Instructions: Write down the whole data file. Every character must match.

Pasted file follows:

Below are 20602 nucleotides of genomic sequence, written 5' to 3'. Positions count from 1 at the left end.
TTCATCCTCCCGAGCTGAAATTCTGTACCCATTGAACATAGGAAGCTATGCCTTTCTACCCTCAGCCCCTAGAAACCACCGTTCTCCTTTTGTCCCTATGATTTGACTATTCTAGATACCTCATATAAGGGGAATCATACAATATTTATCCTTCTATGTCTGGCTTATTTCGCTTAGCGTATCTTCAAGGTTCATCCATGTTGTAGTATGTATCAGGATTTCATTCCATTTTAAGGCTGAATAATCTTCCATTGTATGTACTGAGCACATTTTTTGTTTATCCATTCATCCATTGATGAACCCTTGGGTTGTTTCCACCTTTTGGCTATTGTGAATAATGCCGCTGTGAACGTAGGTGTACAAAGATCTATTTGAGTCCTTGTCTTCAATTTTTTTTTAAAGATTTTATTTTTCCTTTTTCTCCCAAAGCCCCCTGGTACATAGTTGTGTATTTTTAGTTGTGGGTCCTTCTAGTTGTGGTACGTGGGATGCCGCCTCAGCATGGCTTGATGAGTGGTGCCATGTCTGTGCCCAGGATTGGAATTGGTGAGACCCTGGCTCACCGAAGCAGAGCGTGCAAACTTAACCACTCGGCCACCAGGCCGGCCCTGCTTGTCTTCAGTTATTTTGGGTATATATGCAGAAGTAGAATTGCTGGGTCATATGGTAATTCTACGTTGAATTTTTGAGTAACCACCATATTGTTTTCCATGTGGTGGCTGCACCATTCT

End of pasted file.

Below are 20602 nucleotides of genomic sequence, written 5' to 3'. Positions count from 1 at the left end.
TTCATCCTCCCGAGCTGAAATTCTGTACCCATTGAACATAGGAAGCTATGCCTTTCTACCCTCAGCCCCTAGAAACCACCGTTCTCCTTTTGTCCCTATGATTTGACTATTCTAGATACCTCATATAAGGGGAATCATACAATATTTATCCTTCTATGTCTGGCTTATTTCGCTTAGCGTATCTTCAAGGTTCATCCATGTTGTAGTATGTATCAGGATTTCATTCCATTTTAAGGCTGAATAATCTTCCATTGTATGTACTGAGCACATTTTTTGTTTATCCATTCATCCATTGATGAACCCTTGGGTTGTTTCCACCTTTTGGCTATTGTGAATAATGCCGCTGTGAACGTAGGTGTACAAAGATCTATTTGAGTCCTTGTCTTCAATTTTTTTTTAAAGATTTTATTTTTCCTTTTTCTCCCAAAGCCCCCTGGTACATAGTTGTGTATTTTTAGTTGTGGGTCCTTCTAGTTGTGGTACGTGGGATGCCGCCTCAGCATGGCTTGATGAGTGGTGCCATGTCTGTGCCCAGGATTGGAATTGGTGAGACCCTGGCTCACCGAAGCAGAGCGTGCAAACTTAACCACTCGGCCACCAGGCCGGCCCTGCTTGTCTTCAGTTATTTTGGGTATATATGCAGAAGTAGAATTGCTGGGTCATATGGTAATTCTACGTTGAATTTTTGAGTAACCACCATATTGTTTTCCATGTGGTGGCTGCACCATTCT